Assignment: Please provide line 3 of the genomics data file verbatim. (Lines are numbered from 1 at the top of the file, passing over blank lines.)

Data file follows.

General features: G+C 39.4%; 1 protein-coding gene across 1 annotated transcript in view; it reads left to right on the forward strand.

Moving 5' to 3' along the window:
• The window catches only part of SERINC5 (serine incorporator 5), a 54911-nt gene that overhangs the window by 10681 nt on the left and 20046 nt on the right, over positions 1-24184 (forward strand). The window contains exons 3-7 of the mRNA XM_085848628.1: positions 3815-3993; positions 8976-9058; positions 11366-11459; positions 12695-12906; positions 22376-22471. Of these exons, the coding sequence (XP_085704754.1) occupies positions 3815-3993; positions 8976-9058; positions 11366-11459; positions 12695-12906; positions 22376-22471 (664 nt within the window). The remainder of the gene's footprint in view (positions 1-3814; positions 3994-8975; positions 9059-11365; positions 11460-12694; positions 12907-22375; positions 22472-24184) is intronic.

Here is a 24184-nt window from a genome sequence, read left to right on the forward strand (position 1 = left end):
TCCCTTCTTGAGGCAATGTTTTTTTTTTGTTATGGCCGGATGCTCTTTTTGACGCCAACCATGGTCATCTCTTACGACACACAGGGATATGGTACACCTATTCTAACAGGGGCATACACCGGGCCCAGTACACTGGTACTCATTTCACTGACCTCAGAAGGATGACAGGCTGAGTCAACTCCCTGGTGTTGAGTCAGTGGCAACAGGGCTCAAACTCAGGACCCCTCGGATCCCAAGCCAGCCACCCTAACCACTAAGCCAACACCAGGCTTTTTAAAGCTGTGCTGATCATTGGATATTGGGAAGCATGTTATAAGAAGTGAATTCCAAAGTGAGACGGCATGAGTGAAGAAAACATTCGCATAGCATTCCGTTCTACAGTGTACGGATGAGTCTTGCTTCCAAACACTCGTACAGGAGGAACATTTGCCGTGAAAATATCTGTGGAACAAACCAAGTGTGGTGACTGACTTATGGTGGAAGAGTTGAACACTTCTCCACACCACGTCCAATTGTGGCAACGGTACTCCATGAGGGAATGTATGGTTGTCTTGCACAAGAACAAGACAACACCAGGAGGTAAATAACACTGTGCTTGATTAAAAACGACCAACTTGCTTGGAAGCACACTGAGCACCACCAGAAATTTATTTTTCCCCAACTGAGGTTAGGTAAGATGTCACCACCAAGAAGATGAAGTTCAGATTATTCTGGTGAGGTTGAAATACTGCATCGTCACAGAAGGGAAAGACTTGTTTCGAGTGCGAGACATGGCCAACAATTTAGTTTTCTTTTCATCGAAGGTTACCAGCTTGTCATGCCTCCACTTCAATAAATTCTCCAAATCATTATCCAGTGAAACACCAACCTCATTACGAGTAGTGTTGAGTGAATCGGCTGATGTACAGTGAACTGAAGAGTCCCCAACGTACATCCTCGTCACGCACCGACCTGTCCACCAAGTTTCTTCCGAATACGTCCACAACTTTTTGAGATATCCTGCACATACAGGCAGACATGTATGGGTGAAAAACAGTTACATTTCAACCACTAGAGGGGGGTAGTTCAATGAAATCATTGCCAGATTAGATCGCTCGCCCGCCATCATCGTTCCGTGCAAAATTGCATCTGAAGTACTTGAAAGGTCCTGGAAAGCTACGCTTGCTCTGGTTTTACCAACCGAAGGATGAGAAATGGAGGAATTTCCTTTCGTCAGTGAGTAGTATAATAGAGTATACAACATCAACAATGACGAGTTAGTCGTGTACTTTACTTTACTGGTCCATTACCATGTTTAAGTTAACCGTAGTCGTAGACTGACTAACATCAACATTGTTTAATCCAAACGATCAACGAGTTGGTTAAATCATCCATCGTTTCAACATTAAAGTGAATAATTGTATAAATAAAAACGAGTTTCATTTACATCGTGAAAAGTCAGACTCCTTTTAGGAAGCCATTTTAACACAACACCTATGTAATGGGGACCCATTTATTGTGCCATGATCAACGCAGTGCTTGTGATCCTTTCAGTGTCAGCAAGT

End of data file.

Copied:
• The window catches only part of SERINC5 (serine incorporator 5), a 54911-nt gene that overhangs the window by 10681 nt on the left and 20046 nt on the right, over positions 1-24184 (forward strand). The window contains exons 3-7 of the mRNA XM_085848628.1: positions 3815-3993; positions 8976-9058; positions 11366-11459; positions 12695-12906; positions 22376-22471. Of these exons, the coding sequence (XP_085704754.1) occupies positions 3815-3993; positions 8976-9058; positions 11366-11459; positions 12695-12906; positions 22376-22471 (664 nt within the window). The remainder of the gene's footprint in view (positions 1-3814; positions 3994-8975; positions 9059-11365; positions 11460-12694; positions 12907-22375; positions 22472-24184) is intronic.